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Lackey needs elbow surgery

He’ll be sidelined for 2012 season

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By Peter Abraham
Globe Staff / October 26, 2011

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Ben Cherington did have one major announcement to make on the day he was introduced as general manager of the Red Sox.

Righthander John Lackey has elected to undergo Tommy John elbow surgery, a procedure that will keep him out for the entire 2012 season.

“He’s really excited about the future,’’ Cherington said. “Certainly anxious about the surgery and getting that done and the rehab. He knows that he’s a much better pitcher than what he showed in 2011. I believe he’s going to be a much better pitcher than what he showed.’’

Lackey had one of the worst seasons in baseball history, going 12-12 with a 6.41 ERA. Over 160 innings, he allowed 203 hits and 56 walks and hit 19 batters.

When Lackey was on the disabled list in May because of elbow pain, an MRI at the time showed ligament damage. But the decision was made for him to continue pitching.

“It was similar to the MRI at the time [Lackey signed],’’ said Cherington. “The symptoms were there but appeared manageable. He definitely wanted to pitch. Surgery was never really considered at that time.’’

Lackey pitched effectively after coming off the disabled list, going 7-3 with a 4.97 ERA in his first 10 starts. But he had a 6.75 ERA in his final 11 starts and was 0-2 with a 9.13 ERA in five September starts as the team collapsed.

“Towards the end of the year, it began bothering him a little bit more,’’ Cherington said. “He made that start in New York [on Sept. 25], his last start, and actually pitched really well. But he was battling it.’’

An examination by Dr. Lewis Yocum in California showed a ligament tear, and surgery was recommended. Lackey agreed and Yocum will perform the surgery in the near future.

The surgery, which usually takes a year to recover from, will trigger a contract clause that gives the Red Sox an option on Lackey for 2015 at the major league minimum.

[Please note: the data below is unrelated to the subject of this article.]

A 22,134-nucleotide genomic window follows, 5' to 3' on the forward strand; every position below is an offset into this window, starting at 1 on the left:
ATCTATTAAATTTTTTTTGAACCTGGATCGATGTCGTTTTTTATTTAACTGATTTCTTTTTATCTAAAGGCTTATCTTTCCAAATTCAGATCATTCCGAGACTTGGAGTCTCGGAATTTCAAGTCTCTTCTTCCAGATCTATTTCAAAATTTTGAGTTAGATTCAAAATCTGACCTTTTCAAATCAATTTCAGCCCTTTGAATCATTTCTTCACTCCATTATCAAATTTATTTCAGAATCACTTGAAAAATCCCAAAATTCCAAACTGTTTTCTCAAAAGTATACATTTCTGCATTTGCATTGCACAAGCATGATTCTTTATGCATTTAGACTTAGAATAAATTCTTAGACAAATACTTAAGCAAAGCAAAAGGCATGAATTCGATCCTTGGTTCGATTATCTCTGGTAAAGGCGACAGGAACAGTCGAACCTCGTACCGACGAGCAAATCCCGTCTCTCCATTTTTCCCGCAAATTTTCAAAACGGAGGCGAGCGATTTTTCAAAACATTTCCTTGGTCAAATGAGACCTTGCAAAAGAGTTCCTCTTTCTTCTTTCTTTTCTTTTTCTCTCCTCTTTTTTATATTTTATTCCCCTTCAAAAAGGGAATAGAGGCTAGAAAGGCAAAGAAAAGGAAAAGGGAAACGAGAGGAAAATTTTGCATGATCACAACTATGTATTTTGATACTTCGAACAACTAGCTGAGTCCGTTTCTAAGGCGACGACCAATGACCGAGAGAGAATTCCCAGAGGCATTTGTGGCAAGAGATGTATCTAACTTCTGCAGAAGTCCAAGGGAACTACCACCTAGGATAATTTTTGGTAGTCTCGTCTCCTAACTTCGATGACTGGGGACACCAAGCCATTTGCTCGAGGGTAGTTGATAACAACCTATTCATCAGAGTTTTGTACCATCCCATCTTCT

Because of Lackey’s history, the Sox insisted on the clause. It is based on how many days Lackey misses over the first five years of the deal.

Lackey is 26-23 with a 5.26 ERA since signing a five-year, $82.5 million deal before the 2010 season. His signing is considered one of the biggest mistakes of Theo Epstein’s tenure as general manager.

Lackey also struggled off the field. He is one of the central figures in the team’s clubhouse beer-drinking scandal and drew the ire of fans by demonstrably rolling his eyes or throwing up his arms when teammates missed balls in the field behind him.

Lackey had a rocky relationship with the media as well, often giving one- or two-word answers to questions. After that start in New York Sept. 25, he carried on at length about a reporter sending him a text message before the game regarding his filing for divorce.

Lackey knew the message came from the gossip website TMZ but nonetheless castigated reporters at Yankee Stadium.

Cherington was asked if a year out of the spotlight could prove beneficial in that regard for Lackey.

“There would be, aside from just getting healthy physically, there could be some benefit,’’ he said. “You’d have to ask John to get a better answer.

“He’s gone through a lot. I think he’s closer to resolving, for him, some of that stuff than he was a year ago. Maybe it is an opportunity for a fresh start physically and mentally.’’

With Lackey out for 2012 and Daisuke Matsuzaka likely to miss the bulk of next season after undergoing Tommy John surgery in June, the Red Sox are in need of starters.

Cherington said Alfredo Aceves would be considered for that role. The new GM seemed less enthused about the idea of using relief ace Daniel Bard as a starter.

Cherington did not sound like he planned to chase high-profile free agents, saying the team needed to identify “undervalued’’ pitchers like Aceves to fill out the rotation.

“We need to build pitching depth,’’ he said. “We do have some guys internally who can be part of that competition. We need to add to that group.

“We need to get the new manager in place and go over the pros and cons of these guys.’’

Peter Abraham can be reached at pabraham@globe.com. Follow him on Twitter @PeteAbe.

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